Tuesday, 19 November 2013

I've Been to Bali Too

I misspent some of my youth in Australia, and now whenever I hear mention of Bali an old, typically satirical Australian pop song called I've Been to Bali Too plays through my mind.

The song refers, of course, to the Indonesian island Bali, but Taiwan has its own Bali, just a short ferry ride fromDanshui. Unlike its Indonesian namesake, Bali, New Taipei, has no tropical beaches, multi-storey hotels or package tours, but it  does have its own quiet attractions.

We visited Bali on one of our holidays to Taiwan before moving out here, and hired bikes at the rental shop near the ferry terminal to ride along the beach bike path. We also visited the Museum of Archaeology, which introduced us not only to interesting information about Taiwan's ancient settlements, but also the value of receipts.

After the Taiwanese Government introduced a receipt number lottery, to encourage shoppers to ask for receipts from      shopkeepers who would otherwise cook their books to avoid paying tax, receipts took on a special value. They could be worthless, or they could be worth anything up to millions of dollars, depending on whether they bore a lucky number.

On entering the Museum of Archaeology, we were told that the entry fee was three receipts each. Cue total confusion.   Did she say receipts? Yes, I'm sure she said receipts. Doesn't she mean they give you a receipt when you pay? And so on,   for a long, puzzling moment until a kindly Taiwanese lady helped us out by donating from her own carefully hoarded    stash.

We revisited Bali last weekend on a trip with my son's Taekwondo class and spent the day at the adventure centre. We   were there for the paintballing, but other visitors were taking part in more daring, high rise activities.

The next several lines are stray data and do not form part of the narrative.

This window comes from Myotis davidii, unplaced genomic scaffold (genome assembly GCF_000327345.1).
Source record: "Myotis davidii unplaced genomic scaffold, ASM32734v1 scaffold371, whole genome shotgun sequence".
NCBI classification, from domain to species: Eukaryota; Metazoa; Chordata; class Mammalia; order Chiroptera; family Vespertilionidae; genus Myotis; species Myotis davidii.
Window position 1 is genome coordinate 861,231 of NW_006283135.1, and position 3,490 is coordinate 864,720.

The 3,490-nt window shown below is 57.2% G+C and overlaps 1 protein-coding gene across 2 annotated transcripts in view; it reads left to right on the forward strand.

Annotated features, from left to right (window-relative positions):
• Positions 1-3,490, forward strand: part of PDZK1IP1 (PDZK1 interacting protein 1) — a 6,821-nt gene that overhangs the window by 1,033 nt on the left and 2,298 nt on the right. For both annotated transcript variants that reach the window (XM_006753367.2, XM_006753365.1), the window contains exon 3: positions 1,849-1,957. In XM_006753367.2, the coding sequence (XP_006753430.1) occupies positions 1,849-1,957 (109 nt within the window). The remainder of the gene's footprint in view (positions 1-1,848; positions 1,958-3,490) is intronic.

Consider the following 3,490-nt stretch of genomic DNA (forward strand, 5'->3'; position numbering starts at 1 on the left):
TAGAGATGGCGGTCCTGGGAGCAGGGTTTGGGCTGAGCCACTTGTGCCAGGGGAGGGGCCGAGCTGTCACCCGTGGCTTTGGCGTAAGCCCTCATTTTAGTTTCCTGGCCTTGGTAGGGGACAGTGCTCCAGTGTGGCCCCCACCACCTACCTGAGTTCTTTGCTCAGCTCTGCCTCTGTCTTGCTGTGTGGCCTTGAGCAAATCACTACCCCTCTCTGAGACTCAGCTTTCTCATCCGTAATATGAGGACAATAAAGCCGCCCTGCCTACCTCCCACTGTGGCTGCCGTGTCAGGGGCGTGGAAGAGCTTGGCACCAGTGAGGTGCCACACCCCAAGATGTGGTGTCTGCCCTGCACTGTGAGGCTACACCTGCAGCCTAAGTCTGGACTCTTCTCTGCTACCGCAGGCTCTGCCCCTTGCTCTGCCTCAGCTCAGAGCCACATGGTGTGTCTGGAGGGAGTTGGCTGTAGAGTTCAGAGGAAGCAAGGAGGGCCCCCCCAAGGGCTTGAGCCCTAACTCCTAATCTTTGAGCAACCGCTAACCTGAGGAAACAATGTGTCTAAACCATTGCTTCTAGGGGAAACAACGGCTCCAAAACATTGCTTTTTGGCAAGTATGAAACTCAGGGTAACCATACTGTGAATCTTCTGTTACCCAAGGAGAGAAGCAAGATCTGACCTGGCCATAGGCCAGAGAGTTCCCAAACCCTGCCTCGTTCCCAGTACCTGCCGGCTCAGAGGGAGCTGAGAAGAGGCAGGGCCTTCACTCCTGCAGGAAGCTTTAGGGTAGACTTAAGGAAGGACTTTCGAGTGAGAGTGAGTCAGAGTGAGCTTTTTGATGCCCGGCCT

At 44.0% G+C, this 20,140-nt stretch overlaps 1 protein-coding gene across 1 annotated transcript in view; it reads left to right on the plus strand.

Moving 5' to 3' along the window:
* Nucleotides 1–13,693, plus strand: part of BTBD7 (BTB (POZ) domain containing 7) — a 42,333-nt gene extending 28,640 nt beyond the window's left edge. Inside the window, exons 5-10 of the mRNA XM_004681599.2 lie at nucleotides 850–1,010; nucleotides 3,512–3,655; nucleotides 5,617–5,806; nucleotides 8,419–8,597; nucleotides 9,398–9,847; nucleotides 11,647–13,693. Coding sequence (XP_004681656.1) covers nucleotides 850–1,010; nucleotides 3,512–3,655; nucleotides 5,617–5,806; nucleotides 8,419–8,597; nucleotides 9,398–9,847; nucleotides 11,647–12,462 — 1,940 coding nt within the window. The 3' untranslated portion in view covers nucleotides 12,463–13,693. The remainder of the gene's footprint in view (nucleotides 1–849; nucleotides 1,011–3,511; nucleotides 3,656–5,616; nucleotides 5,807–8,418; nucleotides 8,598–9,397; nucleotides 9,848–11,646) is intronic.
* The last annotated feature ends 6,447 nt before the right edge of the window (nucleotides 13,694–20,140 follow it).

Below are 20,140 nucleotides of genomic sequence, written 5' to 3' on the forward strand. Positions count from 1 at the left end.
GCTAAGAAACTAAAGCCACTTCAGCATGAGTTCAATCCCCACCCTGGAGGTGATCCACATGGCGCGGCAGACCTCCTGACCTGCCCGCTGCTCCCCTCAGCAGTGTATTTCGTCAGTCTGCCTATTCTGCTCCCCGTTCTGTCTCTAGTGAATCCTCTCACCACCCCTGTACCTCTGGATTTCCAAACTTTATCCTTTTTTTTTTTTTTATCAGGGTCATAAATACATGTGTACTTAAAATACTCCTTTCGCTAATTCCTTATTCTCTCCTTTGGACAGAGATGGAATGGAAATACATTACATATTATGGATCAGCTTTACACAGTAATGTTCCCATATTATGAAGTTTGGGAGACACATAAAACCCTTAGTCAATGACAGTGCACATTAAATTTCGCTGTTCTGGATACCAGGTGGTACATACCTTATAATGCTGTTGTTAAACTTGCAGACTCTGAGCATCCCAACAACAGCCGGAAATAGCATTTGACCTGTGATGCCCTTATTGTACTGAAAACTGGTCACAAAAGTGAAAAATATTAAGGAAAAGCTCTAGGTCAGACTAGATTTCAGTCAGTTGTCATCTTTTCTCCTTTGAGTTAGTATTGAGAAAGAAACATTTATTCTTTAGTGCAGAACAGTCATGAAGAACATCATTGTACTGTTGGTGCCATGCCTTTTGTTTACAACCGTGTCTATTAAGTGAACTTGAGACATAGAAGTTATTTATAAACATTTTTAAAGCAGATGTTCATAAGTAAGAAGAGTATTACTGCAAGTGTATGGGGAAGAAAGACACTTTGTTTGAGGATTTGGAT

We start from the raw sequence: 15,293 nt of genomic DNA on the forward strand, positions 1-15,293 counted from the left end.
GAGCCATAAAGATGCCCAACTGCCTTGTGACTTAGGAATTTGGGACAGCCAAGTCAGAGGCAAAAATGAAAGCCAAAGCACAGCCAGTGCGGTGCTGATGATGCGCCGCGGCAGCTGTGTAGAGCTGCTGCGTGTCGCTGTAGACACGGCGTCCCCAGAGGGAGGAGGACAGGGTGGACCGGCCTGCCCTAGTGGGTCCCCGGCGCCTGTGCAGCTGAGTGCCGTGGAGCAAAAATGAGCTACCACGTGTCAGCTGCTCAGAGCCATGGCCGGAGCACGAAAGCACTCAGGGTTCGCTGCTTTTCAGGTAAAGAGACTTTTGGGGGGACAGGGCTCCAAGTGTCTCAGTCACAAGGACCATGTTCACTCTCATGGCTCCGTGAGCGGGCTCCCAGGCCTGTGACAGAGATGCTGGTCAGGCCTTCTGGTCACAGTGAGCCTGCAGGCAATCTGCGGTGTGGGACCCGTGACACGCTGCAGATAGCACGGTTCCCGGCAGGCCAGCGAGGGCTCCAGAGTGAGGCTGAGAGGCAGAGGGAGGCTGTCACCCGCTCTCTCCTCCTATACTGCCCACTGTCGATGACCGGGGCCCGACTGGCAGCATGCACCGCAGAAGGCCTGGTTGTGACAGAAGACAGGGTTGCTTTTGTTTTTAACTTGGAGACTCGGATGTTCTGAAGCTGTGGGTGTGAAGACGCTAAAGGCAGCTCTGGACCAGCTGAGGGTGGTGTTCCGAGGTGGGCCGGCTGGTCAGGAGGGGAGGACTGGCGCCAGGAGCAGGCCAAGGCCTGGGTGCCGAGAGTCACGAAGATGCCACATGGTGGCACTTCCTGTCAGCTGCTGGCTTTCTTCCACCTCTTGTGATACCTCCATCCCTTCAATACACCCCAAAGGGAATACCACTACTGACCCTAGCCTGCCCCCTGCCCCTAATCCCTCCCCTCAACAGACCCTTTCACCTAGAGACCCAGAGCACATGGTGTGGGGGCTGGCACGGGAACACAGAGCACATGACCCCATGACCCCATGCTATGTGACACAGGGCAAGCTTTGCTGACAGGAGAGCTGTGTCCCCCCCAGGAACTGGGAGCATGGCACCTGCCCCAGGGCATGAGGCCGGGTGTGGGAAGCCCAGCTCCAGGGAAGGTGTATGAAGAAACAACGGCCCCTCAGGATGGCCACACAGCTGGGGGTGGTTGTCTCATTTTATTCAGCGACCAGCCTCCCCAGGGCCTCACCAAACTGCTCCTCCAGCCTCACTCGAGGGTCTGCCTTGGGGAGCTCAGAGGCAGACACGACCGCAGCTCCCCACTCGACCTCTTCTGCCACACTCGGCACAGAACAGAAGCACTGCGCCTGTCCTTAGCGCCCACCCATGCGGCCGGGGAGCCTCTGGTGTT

I was happy to catch up on some reading while the boys and men enjoyed fulfilling their basic instinct to fight each         other. First the older boys went off to do battle in an arena filled with oil barrels. Then the Taekwondo coaches made         themselves targets for the youngest team members to take their revenge upon.
Apparently those paintballs sting on impact, so understandably the coaches lurked at the back for a while before pride    overcame them and they ran forward to capture the flag. The littlest Taekwondo students showed no mercy and fired       heavily. So much payback was concentrated into just a few minutes of paintball fire. The coaches must be masochists as    well as sadists because them seemed to enjoy the pain as much as they enjoy inflicting it.

Later, the coaches and older students could pretend   they were really at war by battling in teams on rough   terrain. The appeal was evident from the excitement of all       the other students and parents who watched the fight. Okay, I'll come down from my detached,         ironic viewpoint and admit it was fun to watch.

As soon as the battle was over the younger boys             illegally slipped under the fence to collect unused        paintballs as trophies. We now have a small tub of        paintballs at home that will no doubt gather dust in a  corner for several years. My son had a whale of a time. 
Part of the day's package was a cook-your-own barbecue. You can imagine what happens when you let adolescents           loose with charcoal and firelighters. Needless to say, half an hour later we were still without any sign of a flame and the   assistants had to come to the rescue of our blackened, over-excited children with a butane torch before we finally had      our barbecue underway. When we had sampled the half burned black and half raw sausages the younger boys produced, we decided enough was enough and roped in some older teenagers to help out with the cooking. Once they stepped in, food was eaten as quickly as it was cooked and by the end of the day not a scrap remained. Even the food poisoning          sausages had disappeared.